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The female poets that (perhaps) you don't know

For World Poetry Day, let's explore some contemporary voices

The female poets that (perhaps) you don't know For World Poetry Day, let's explore some contemporary voices

My contemporary literature professor always used to say that poetry is easier to make than to read. Who hasn't dabbled in writing a few verses, whether serious or humorous, even at a young age? Yet, very few people actually read poetry. Perhaps because it seems complex, because maybe our school experience taught us to stay away from it, because we're afraid of not fully understanding it. Following this principle, on World Poetry Day today, we decided to give space to some contemporary female poets, especially those in English, all worth reading. Who knows, maybe between the arrival of spring and the beginning of the Aries astrological season, we will find the time to exercise our poetry reading muscle. One step at a time, one layer at a time.

World Poetry Day

First, let's try to understand the origins and motivations of this celebration. World Poetry Day has been observed since 1999 and was established by UNESCO during the General Conference in Paris, with the aim "to support linguistic diversity through poetic expression and to help endangered languages be heard". The definition of poetry has evolved over the years. No longer just words. According to Audrey Azoulay, Director-General of UNESCO, in fact: "Arranged in words, colored with images, struck with the right meter, the power of poetry has no match. As an intimate form of expression that opens doors to others, poetry enriches the dialogue that catalyses all human progress, and is more necessary than ever in turbulent times." And so, let's enter the world of poetry.

Amanda Gorman

With 3.7 million followers on Instagram, Amanda Gorman is one of the most influential young poets in recent years. Rising to fame with her spoken performance of The Hill We Climb at Joe Biden's presidential inauguration in January 2021, she has been unstoppable since then. Her style is socially impactful, addressing political and environmental crises, with a focus on human beings, their duties, and their inherently solidarity-driven nature. An example? An excerpt from An Ode We Owe, which says: "We chime it, for the climate/ For our communities./ We shall respect and protect/ Every part of this planet/ Hand it to every heart on this earth/ Until no one’s worth is rendered/ By the race, gender, class, or identity/ They were born. This morn let it be sworn/ That we are one one human kin/ Grounded not just by the griefs/ We bear, but by the good we begin".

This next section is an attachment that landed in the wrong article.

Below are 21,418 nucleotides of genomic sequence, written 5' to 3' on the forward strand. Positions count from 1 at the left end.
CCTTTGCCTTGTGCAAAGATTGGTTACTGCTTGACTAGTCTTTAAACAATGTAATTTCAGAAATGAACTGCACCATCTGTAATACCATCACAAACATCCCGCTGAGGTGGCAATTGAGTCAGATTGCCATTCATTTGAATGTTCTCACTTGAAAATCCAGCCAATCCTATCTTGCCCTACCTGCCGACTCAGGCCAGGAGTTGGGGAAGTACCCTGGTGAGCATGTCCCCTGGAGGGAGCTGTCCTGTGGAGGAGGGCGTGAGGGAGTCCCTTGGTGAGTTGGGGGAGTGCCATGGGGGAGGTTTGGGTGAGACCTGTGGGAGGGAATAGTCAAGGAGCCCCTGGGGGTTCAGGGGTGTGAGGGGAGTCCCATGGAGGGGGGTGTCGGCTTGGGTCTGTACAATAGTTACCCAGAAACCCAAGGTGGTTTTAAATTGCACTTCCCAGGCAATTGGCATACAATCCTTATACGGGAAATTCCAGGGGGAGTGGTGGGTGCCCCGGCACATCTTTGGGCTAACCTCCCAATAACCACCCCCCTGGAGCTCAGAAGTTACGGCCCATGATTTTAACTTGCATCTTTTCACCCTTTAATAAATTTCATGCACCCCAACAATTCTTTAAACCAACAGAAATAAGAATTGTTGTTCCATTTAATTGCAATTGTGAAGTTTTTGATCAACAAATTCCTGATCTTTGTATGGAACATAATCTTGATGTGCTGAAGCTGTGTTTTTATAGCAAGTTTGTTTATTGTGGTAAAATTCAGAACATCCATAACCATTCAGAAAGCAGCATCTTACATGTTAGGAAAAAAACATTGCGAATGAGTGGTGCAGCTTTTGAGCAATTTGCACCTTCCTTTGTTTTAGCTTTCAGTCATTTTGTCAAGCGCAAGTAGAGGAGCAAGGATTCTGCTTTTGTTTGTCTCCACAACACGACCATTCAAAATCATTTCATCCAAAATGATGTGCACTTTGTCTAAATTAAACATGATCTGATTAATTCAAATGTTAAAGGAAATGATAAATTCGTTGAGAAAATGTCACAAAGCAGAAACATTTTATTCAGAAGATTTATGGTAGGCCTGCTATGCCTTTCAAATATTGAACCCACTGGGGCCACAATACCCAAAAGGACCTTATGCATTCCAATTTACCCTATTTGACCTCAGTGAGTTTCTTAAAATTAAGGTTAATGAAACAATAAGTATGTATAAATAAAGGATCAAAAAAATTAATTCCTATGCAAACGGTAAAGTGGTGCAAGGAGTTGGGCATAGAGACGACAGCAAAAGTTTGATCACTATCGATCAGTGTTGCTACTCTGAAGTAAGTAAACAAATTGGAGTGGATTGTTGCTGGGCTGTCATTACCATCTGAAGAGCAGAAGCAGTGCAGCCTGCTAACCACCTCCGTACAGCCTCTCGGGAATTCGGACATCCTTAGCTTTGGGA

Aranya Johar

Aranya Johar is an Indian poet. Her compositions are long and structured, resembling prose. Her rhythm is slow, seeking and finding all that is special in everyday life and illuminating it in a new light. Her favorite themes include what it means to be a non-white woman, the relationship with society and gender, with beauty standards. Her style is that of slam poetry, blending recitation and words for an even stronger impact.

Elisabetta Panico

Elisabetta Panico, under the stage name Beibi Laplá, is a visual poet who skillfully mixes words and images, transporting us into a new poetic mode, made of collages and materiality. From Naples, she has written a book titled Diavolo di Sabbia, which gathers aphorisms, phrases, notes, and visual stimuli, creating together a dreamlike world, opening the doors to fantastic universes to get lost in. All to be admired.

Yrsa Daley-Ward

Yrsa Daley-Ward was one of the first contemporary poets to use the power of social media to circulate her works. English, born to a Jamaican mother and Nigerian father. Her most famous poem is titled Mental Health, included in her first collection (Bone), and it's an anthem to life and the things we must do to feel better. Not only mental health: among her favorite themes are also identity, race and racism, femininity. An excerpt: "When the blood in your body is/ weary to flow/ when your bones are heavy though/ hollow/ if you have made it past thirty/ celebrate/ and if you haven’t yet/ rejoice. Know that there is a time/ coming in your life when dirt settles/ and the patterns form a picture".

Patrizia Valduga

Patrizia Valduga doesn't have a presence on social media, but she remains one of the most iconic living contemporary poets in Italy. Often labeled as an erotic poet, her work transcends thematic boundaries to delve into female sexuality with frankness and without shame, exploring its every nook and cranny, even the most scandalous. Born in 1953, she made her debut in 1982 with Medicamenta. Her latest collection is titled Belluno - Andantino e grande fuga and was published in 2019. In between, there's been a fruitful and incredible career, all to be discovered without preconceptions.

Jacqueline Whitney

Writer and influencer, Jacqueline Whitney applies to her poetry the same minimal style we see on her profile, dominated by tones of white, gray, and beige. Hers is an ethereal work that focuses on positive feelings, creation, and hope, but is no less profound for it. Her poetry aims to transcend the concept of value, teaching all humans that living has meaning, despite everything.